The overall economic conditions have affected the industry. Money for P&A has shrunk, and the studios have reduced their participation in independent projects. The international markets have also pulled from financing. Wall Street dried up. The banks are more careful.There is less mezzanine financing. The recession and Wall Street crises has caused as a result a low number of pictures been produced.

Patriot Pictures and other independent producers see opportunity. They have money; the agents are looking at options with big stars. They are looking at specific pictures that work well with the times: revenge, romantic comedies, and horror. For entrepreneurs, this is opportunity and need to find you own opportunity. You could probably get a deal with major talent on TV and theatrical projects.

Independents are niche players according to Stephen Jarchow of Regent entertainment /Here Media. They started with one picture and then expanded to cable and television via pay per view. In the last 4 years, they have built a subscription service targeting gay and lesbian that goes world wide. They purchased The Advocate and turned it into a brand for video and with another purchase; they are looking at multiplatform distribution. Currently working with international pictures and international markets. They changed the model and are going directly to the audience and working with other distribution models. They like niche markets but have enough volume to make it a winning project. The company is also working on direct sales.

Movie production is down according to Mark Gill. Investing in entertainment is a good opportunity now because other industries are down: real state, automotive, etc. With talent agencies, you could offer half of what you were paying for top talent. Output also is down by half, to 300 films per year. Studios are looking at quality now. Having the potential to bring a star for a television show can make or break the picture because the international sales can be zero if you do not have that star. The number of independent producers and distributors has been reduced to half..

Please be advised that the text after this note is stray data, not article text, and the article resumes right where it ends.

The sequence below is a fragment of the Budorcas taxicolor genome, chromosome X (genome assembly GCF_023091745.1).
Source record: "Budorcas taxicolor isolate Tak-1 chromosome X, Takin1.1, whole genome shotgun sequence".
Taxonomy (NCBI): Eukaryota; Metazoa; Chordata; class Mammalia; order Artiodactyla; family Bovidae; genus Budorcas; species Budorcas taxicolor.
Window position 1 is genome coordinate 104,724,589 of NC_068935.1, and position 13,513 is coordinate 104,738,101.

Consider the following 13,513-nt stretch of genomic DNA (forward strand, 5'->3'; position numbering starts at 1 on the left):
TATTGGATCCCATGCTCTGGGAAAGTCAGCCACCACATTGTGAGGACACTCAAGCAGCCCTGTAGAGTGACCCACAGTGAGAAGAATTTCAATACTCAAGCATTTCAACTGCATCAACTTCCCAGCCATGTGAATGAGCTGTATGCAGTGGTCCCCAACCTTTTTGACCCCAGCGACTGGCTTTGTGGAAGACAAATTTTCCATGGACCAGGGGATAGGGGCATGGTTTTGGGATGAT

Studios are not green lighting picture because of the strike. This is opportunity for independents because they are producing. However, the independents are not getting the financing for P&A.Need to get smarter. Niche markets are opportunities under the current circumstances; comic books have been successful in similar situations.

Equity portion of financing has increased to 30%-50% of productions right now. There are also tax credits. The pre-sell financing markets have been reduced dramatically. They are only financing star power projects. Fewer deals are done without a domestic deal.

The change on the currency is an issue for international markets. American independent, English language films have been replaced by local language pictures.

To finance a film (Regent entertainment), in the 5 million budgets or less, they give freedom to pick up talent as long as they work within the producer limits. They do not work with top talent but this is an opportunity under the current market situation. They do not have pre-sells, instead it is out put deals in major territories. Collecting is a problem in these output deals. TV advertising is down and this has caused problems in the TV markets. TIVO, DVR and other technology including broadband are to blame for the reduction on revenue. This will cause a permanent change in the financial models in movie making.